Wednesday, November 13, 2013
OKANOGAN The state’s highest court will review a case against the Okanogan County Public Utility District, which has been attempting to condemn state land to build a transmission line.
Supreme Court justices decided Thursday to grant the petition for review from the Department of Natural Resources.
The petition was filed in response to the department’s appeal that was denied May 7 in the Division III Court of Appeals.
The court upheld an earlier ruling that the utility could condemn state school trust lands to construct a 27-mile transmission line between Pateros and Twisp.
“The Court of Appeals’ decision erroneously elevated the PUD’s authority over that of the trustee, DNR, creating new law inconsistent with this Court’s prior precedents,” the state argues in its petition.
The utility sought a 100-foot easement through about 12 miles of shrub steppe habitat, which is leased for cattle grazing. Profits go to schools around the state.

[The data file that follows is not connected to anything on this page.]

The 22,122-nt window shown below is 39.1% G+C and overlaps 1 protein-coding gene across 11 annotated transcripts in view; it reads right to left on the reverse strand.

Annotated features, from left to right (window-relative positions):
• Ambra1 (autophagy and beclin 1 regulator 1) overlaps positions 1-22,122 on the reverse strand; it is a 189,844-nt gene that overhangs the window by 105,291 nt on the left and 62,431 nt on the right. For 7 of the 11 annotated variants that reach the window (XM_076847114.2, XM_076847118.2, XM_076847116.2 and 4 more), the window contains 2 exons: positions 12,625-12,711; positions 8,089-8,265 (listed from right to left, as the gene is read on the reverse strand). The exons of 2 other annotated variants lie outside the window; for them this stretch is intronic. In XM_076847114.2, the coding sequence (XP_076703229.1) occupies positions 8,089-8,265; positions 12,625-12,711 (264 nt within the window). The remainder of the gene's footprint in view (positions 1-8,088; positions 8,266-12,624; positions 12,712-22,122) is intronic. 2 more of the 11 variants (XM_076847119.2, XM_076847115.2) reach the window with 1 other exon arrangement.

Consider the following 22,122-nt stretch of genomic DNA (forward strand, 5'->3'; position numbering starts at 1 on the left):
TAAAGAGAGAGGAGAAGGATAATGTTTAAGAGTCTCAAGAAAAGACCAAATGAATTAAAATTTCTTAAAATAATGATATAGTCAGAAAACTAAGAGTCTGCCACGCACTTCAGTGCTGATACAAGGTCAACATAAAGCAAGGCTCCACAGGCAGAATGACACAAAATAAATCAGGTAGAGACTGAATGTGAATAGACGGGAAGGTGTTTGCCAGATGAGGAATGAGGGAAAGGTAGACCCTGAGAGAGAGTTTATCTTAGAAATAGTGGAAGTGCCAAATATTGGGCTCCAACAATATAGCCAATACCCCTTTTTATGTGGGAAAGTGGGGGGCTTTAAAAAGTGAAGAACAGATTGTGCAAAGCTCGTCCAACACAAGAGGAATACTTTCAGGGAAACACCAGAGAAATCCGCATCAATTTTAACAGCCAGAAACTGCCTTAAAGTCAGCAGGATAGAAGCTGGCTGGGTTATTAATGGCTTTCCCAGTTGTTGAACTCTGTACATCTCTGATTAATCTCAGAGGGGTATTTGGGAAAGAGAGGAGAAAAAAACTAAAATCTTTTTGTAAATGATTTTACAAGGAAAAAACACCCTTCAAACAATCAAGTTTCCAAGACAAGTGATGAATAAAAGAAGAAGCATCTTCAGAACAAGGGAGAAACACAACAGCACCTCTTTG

“The Legislature has directed the state to take coordinated efforts to preserve this type of habitat for grazing, wildlife and recreation purposes,” the petition said.
The utility responded that the state – and in turn, schools – could have benefited from the easement. The Court of Appeals agreed, stating that fact that the land is used to help fund education is “insufficient to exempt the property from condemnation.”
The utility began planning the transmission line 17 years ago. The line would provide service to Methow Valley residents, who are currently served by one decades-old line over state Highway 20.
General Manager John Grubich has said the current line isn’t sufficient to meet demand any longer. The line would also save the utility about $400,000 per year in line losses, he said. A July 15 wildfire in Malott burned down a power pole, triggering a nine-hour outage in the Methow Valley.
Environmental review for the project took about 10 years, with Conservation Northwest arguing that the new line would increase wildfire risk, trigger the growth of noxious weeds, disrupt wildlife and exacerbate erosion.
The debate over the utility’s eminent domain authority began when about 15 percent of the area landowners, including the state, refused to grant easements. The utility filed a final petition for condemnation in April 2010.
Former Okanogan County Superior Court Judge Jack Burchard ruled in favor of the utility in May 2010.
The Seattle-based Pacifica Law Group, which represents the Department of Natural Resources, said the Supreme Court could hear the case in January.